Monday, March 23, 2020

AUDIO: The Interview with Dalton Anthony

@kevinhunsperger & @my123cents on Twitter

I’ve known Dalton Anthony for a few years now, first hearing him on the Podzilla 1985 Pro Wrestling Unscripted podcast. Then he and some of his co-hosts came to a Stride Pro Wrestling show as fans. But it wasn’t long before that fandom turned into Dalton stepping through the ropes.

This week on The Interview, Dalton shares his story. You can listen to the podcast here

Friday, March 20, 2020

The Ultimate WrestleMania

@kevinhunsperger & @my123cents on Twitter

With the fate of WrestleMania still in flux and so many of us at home for the weekend and potentially for the next several weeks, I thought it would be fun to talk more about past WrestleManias. So I posed the question if you built the Ultimate WrestleMania, what 12 matches would you put on the show. 

Turns out this was a bigger challenge than I anticipated as there are hundreds of matches to choose from. The other caveat, no duplicate Superstars for me. But you construct your list however you see fit. These aren't necessarily the best matches of all-time, just ones that entertained me.

Oh, my list is in no particular order, other than the first, which is my all-time favorite Mania matchup. 

💪Ultimate Warrior vs. Randy Savage: WrestleMania VII

💪Daniel Bryan vs. Randy Orton vs. Batista: WrestleMania XXX

💪Ric Flair vs. Shawn Michaels: WrestleMania XXIV

💪Hulk Hogan vs. Andre the Giant: WrestleMania III

💪Roddy Piper vs. Adrian Adonis: WrestleMania III

💪The British Bulldogs vs. The Dream Team: WrestleMania II

💪Trish Straus vs. Mickie James: WrestleMania XXII

💪Undertaker vs. CM Punk: WrestleMania XXIX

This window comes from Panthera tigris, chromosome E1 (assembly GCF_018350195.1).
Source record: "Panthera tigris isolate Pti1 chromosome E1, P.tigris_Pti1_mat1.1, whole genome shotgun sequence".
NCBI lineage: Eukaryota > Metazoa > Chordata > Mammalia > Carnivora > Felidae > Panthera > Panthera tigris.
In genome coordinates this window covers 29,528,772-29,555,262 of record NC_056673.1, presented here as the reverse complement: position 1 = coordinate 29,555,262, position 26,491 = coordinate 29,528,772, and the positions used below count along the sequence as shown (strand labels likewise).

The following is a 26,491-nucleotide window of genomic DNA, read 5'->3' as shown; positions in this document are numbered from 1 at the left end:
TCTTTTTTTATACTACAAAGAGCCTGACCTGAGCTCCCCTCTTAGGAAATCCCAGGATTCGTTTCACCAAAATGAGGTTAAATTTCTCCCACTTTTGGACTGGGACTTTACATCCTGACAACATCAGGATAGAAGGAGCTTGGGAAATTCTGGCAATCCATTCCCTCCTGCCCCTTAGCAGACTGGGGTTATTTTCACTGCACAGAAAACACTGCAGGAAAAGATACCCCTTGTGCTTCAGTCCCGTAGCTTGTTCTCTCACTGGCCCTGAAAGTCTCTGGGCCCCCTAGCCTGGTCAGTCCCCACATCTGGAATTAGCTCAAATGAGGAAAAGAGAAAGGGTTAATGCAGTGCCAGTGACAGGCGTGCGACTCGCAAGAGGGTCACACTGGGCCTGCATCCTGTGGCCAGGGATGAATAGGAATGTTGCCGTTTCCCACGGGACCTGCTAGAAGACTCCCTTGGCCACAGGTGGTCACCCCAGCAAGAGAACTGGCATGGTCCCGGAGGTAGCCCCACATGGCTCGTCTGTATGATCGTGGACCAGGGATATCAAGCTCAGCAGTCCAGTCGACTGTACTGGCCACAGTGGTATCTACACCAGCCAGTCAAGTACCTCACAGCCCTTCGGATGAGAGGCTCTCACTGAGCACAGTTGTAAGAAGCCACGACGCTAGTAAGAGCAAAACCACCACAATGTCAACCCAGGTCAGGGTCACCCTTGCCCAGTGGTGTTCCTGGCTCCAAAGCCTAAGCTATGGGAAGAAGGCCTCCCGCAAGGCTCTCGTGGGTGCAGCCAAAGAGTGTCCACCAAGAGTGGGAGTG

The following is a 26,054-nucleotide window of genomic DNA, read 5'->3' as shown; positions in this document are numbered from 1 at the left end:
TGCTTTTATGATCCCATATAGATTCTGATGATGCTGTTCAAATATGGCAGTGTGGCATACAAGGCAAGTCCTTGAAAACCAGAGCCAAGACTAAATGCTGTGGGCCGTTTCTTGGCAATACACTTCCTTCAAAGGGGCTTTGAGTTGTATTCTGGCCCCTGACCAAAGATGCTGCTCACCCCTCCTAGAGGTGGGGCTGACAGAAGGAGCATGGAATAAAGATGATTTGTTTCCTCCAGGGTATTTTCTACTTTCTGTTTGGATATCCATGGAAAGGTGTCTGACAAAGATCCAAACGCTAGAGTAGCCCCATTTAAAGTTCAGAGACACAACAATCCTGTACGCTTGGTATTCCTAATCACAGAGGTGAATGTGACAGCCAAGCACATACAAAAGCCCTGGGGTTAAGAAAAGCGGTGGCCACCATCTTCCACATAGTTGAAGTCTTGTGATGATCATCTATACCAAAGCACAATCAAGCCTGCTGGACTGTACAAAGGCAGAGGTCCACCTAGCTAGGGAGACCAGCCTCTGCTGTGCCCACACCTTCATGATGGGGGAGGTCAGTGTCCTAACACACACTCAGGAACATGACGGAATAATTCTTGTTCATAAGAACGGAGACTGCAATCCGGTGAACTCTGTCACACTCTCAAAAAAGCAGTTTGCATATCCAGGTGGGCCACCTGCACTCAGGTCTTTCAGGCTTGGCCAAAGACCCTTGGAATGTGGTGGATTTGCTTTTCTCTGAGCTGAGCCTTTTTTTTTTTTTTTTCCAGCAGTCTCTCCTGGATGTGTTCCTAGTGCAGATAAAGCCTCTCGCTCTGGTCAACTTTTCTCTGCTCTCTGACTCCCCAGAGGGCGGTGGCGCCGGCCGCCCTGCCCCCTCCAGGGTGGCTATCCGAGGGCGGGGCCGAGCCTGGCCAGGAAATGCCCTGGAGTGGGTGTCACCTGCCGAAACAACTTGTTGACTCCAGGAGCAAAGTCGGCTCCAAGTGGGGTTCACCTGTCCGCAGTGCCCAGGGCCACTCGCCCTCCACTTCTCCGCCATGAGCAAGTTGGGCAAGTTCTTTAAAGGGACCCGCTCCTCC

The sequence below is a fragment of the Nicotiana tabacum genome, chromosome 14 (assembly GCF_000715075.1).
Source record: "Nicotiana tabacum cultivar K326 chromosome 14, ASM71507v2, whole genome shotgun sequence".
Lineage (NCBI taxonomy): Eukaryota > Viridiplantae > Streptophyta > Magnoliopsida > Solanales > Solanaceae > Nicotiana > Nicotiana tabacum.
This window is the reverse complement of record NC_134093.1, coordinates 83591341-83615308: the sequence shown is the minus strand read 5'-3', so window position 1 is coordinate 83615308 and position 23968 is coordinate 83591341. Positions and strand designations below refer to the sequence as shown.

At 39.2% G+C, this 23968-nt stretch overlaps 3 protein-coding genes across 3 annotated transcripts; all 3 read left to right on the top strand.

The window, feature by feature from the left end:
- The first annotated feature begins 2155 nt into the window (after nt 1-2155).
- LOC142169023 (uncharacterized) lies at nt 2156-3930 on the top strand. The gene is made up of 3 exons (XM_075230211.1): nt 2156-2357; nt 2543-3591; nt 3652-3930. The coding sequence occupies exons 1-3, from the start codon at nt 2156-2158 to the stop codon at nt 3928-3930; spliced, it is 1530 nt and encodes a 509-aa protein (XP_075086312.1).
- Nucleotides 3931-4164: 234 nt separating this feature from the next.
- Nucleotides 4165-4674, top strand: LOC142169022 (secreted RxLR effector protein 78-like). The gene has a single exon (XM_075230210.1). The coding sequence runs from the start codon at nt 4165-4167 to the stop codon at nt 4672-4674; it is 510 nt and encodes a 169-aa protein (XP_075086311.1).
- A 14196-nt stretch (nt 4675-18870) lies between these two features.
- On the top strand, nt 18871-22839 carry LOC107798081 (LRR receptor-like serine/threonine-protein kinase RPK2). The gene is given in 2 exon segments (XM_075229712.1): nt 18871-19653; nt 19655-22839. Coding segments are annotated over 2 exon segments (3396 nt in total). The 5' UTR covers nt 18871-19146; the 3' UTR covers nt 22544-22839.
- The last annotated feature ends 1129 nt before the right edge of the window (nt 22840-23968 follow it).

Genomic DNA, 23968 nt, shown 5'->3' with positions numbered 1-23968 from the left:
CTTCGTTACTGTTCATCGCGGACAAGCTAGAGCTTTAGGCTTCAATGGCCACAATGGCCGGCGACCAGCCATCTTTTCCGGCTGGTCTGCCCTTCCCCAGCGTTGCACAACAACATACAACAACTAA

💪Bret Hart vs. Owen Hart: WrestleMania X

💪'Stone Cold' Steve Austin vs. The Rock: WrestleMania XV

💪Chris Jericho vs. Edge vs. Christian vs. Kane vs. Shelton Benjamin vs. Chris Benoit (MITB): WrestleMania XXI

💪Doink the Clown vs. Crush: WrestleMania IX (yes, I'm serious, I love how this played out.)

Because I limited myself on one Superstar only, I would have had other matches as well. So let me know your card.

Thursday, March 19, 2020

VIDEO: Strideiversary Main Event

@kevinhunsperger & @my123cents on Twitter

Last week Stride Pro Wrestling celebrated four years of business with the annul Strideiversary Show. Because of COVID-19 and some other circumstances, we ended up having to make some big changes to the show. One of them was to live stream the event.

Then at the last minute, I was asked to do commentary while the stream was up. Because we didn't have a wireless mic that night, I was tethered to the table where the sound system was set up anyway so I wasn't getting in and out of the ring. This made a perfect scenario to stay put and call the matches.

I happened to luck out and the second half of the show ended up recording onto my phone so the glitchiness of the live stream doesn't show on this video. I think my best calls that night happened during this match too. I took my phone and tripod and followed the action as it spilled to the floor. 

So please, check out Ax Allwardt (c) vs. Cash vs. Red Daniels. I would love your honest feedback on my commentary as well. If you'd rather message me your thoughts, please email 

Thanks, and enjoy it! 

Wednesday, March 18, 2020

The Evolution of Dexter

@kevinhunsperger & @my123cents on Twitter

In March 2016, Stride Pro Wrestling was born. The company not only provided pro wrestling once again for this region but also a training school for aspiring wrestlers. In the first several months, several young men and women enrolled. A handful emerged, including someone I only knew as Luke Chambers.

Luke Chambers vs. Scott Phoenix
Luke was as Bill Demott used to say, greener than goose shit. But really, all the trainers were. I mean, they literally had five or six months of training under their collective belts before climbing through the ropes in front of a paying crowd. The first match I remember with Luke might have been his only. It was November 2016, the first Redbird Rumble. He was involved in a fatal four-way that his future tag team partner and fellow classmate Scott Phoenix won.

Dexter Roswell's debut with Brian Richards
A month later, Chambers had traded in his oversized pants and headband for a shirt, tie and suit coat. He also changed his name to Dexter Roswell. The character came on the heels of the Presidential election. Between that and the unsettling political environment in Springfield, Roswell was the perfect heel.